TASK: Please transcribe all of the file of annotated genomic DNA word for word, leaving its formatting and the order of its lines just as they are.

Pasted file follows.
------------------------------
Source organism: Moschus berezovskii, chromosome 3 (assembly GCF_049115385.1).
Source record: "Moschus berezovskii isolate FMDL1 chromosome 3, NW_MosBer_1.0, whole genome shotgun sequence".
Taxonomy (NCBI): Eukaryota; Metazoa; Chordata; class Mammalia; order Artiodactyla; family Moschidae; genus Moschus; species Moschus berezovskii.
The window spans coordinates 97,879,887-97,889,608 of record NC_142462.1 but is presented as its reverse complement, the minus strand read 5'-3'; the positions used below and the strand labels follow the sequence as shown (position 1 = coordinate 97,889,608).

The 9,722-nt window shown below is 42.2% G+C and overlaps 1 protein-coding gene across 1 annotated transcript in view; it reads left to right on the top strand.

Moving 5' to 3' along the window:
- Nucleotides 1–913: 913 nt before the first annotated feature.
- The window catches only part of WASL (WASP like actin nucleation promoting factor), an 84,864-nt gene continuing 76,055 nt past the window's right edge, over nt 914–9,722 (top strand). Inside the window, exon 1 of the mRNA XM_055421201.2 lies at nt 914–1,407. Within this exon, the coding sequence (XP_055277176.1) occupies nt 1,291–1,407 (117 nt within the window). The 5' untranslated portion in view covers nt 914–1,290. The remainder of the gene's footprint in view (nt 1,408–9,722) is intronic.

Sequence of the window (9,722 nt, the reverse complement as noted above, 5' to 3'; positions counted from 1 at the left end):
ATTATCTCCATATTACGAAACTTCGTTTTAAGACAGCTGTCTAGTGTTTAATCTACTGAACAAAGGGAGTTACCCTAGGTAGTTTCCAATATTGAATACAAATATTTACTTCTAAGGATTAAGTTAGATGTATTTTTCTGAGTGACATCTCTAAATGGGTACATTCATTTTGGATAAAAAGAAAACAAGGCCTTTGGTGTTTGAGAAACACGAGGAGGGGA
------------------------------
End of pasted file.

Source organism: Moschus berezovskii, chromosome 3 (assembly GCF_049115385.1).
Source record: "Moschus berezovskii isolate FMDL1 chromosome 3, NW_MosBer_1.0, whole genome shotgun sequence".
Taxonomy (NCBI): Eukaryota; Metazoa; Chordata; class Mammalia; order Artiodactyla; family Moschidae; genus Moschus; species Moschus berezovskii.
The window spans coordinates 97,879,887-97,889,608 of record NC_142462.1 but is presented as its reverse complement, the minus strand read 5'-3'; the positions used below and the strand labels follow the sequence as shown (position 1 = coordinate 97,889,608).

The 9,722-nt window shown below is 42.2% G+C and overlaps 1 protein-coding gene across 1 annotated transcript in view; it reads left to right on the top strand.

Moving 5' to 3' along the window:
- Nucleotides 1–913: 913 nt before the first annotated feature.
- The window catches only part of WASL (WASP like actin nucleation promoting factor), an 84,864-nt gene continuing 76,055 nt past the window's right edge, over nt 914–9,722 (top strand). Inside the window, exon 1 of the mRNA XM_055421201.2 lies at nt 914–1,407. Within this exon, the coding sequence (XP_055277176.1) occupies nt 1,291–1,407 (117 nt within the window). The 5' untranslated portion in view covers nt 914–1,290. The remainder of the gene's footprint in view (nt 1,408–9,722) is intronic.

Sequence of the window (9,722 nt, the reverse complement as noted above, 5' to 3'; positions counted from 1 at the left end):
ATTATCTCCATATTACGAAACTTCGTTTTAAGACAGCTGTCTAGTGTTTAATCTACTGAACAAAGGGAGTTACCCTAGGTAGTTTCCAATATTGAATACAAATATTTACTTCTAAGGATTAAGTTAGATGTATTTTTCTGAGTGACATCTCTAAATGGGTACATTCATTTTGGATAAAAAGAAAACAAGGCCTTTGGTGTTTGAGAAACACGAGGAGGGGA